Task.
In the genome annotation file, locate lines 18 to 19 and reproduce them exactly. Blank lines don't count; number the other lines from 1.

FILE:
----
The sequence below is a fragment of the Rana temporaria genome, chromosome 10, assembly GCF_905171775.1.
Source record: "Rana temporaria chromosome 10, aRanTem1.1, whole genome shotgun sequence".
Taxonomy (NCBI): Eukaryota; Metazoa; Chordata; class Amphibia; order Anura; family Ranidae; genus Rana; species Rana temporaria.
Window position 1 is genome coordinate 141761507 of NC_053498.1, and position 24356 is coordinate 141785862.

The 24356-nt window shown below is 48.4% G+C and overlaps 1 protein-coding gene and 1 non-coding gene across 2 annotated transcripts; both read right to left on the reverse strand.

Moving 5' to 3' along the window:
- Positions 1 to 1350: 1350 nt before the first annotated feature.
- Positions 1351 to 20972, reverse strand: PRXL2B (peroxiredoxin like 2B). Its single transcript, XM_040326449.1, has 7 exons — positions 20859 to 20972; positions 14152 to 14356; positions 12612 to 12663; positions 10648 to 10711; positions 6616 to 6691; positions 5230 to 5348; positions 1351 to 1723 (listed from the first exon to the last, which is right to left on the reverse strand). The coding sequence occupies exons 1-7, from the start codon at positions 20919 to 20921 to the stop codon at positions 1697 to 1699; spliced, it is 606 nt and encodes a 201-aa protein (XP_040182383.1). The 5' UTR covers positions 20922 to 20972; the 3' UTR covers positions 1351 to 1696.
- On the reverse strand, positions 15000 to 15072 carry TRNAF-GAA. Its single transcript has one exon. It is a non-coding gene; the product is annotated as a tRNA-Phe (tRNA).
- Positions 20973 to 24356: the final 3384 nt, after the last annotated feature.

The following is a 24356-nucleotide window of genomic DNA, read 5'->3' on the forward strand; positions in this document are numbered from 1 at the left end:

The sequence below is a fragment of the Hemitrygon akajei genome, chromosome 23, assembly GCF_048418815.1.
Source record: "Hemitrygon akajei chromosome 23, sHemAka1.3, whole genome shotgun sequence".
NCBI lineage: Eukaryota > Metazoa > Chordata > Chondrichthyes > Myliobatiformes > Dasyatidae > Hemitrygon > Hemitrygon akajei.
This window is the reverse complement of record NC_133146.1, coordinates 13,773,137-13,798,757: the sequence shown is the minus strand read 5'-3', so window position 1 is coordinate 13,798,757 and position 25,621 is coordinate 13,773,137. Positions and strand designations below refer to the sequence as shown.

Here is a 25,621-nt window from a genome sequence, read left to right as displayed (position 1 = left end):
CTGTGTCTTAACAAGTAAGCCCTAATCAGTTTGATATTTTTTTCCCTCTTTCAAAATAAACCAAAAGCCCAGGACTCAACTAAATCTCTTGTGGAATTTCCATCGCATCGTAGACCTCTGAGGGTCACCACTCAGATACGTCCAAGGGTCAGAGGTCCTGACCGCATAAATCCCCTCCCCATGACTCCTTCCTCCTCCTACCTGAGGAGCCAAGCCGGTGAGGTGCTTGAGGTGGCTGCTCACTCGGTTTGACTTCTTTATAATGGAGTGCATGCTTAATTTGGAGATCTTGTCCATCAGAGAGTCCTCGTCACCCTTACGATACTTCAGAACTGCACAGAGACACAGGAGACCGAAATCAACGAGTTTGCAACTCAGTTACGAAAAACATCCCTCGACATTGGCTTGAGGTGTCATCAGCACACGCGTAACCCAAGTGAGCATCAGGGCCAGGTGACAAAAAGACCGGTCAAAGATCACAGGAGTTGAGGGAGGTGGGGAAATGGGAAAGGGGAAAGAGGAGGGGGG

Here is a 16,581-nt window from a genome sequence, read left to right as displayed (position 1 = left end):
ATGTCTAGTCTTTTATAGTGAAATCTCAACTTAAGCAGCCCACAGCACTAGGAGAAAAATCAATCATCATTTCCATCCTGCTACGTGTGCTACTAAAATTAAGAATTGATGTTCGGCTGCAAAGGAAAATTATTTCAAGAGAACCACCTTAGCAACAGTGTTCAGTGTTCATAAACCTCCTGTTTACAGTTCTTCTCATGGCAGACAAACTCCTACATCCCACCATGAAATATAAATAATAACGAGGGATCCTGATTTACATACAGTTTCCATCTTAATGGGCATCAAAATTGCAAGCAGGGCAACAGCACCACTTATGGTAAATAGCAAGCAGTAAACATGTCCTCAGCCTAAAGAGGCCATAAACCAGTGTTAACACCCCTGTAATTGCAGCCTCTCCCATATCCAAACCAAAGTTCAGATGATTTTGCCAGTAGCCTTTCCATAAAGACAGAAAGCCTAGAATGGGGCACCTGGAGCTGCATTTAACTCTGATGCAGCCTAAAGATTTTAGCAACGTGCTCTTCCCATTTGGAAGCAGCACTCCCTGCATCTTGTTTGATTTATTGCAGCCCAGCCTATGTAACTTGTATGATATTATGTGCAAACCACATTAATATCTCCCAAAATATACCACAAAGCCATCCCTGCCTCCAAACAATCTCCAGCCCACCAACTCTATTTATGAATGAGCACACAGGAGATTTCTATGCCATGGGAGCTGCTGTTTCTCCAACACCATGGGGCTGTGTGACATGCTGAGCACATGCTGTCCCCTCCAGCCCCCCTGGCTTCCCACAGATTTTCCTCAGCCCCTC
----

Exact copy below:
Here is a 16,581-nt window from a genome sequence, read left to right as displayed (position 1 = left end):
ATGTCTAGTCTTTTATAGTGAAATCTCAACTTAAGCAGCCCACAGCACTAGGAGAAAAATCAATCATCATTTCCATCCTGCTACGTGTGCTACTAAAATTAAGAATTGATGTTCGGCTGCAAAGGAAAATTATTTCAAGAGAACCACCTTAGCAACAGTGTTCAGTGTTCATAAACCTCCTGTTTACAGTTCTTCTCATGGCAGACAAACTCCTACATCCCACCATGAAATATAAATAATAACGAGGGATCCTGATTTACATACAGTTTCCATCTTAATGGGCATCAAAATTGCAAGCAGGGCAACAGCACCACTTATGGTAAATAGCAAGCAGTAAACATGTCCTCAGCCTAAAGAGGCCATAAACCAGTGTTAACACCCCTGTAATTGCAGCCTCTCCCATATCCAAACCAAAGTTCAGATGATTTTGCCAGTAGCCTTTCCATAAAGACAGAAAGCCTAGAATGGGGCACCTGGAGCTGCATTTAACTCTGATGCAGCCTAAAGATTTTAGCAACGTGCTCTTCCCATTTGGAAGCAGCACTCCCTGCATCTTGTTTGATTTATTGCAGCCCAGCCTATGTAACTTGTATGATATTATGTGCAAACCACATTAATATCTCCCAAAATATACCACAAAGCCATCCCTGCCTCCAAACAATCTCCAGCCCACCAACTCTATTTATGAATGAGCACACAGGAGATTTCTATGCCATGGGAGCTGCTGTTTCTCCAACACCATGGGGCTGTGTGACATGCTGAGCACATGCTGTCCCCTCCAGCCCCCCTGGCTTCCCACAGATTTTCCTCAGCCCCTC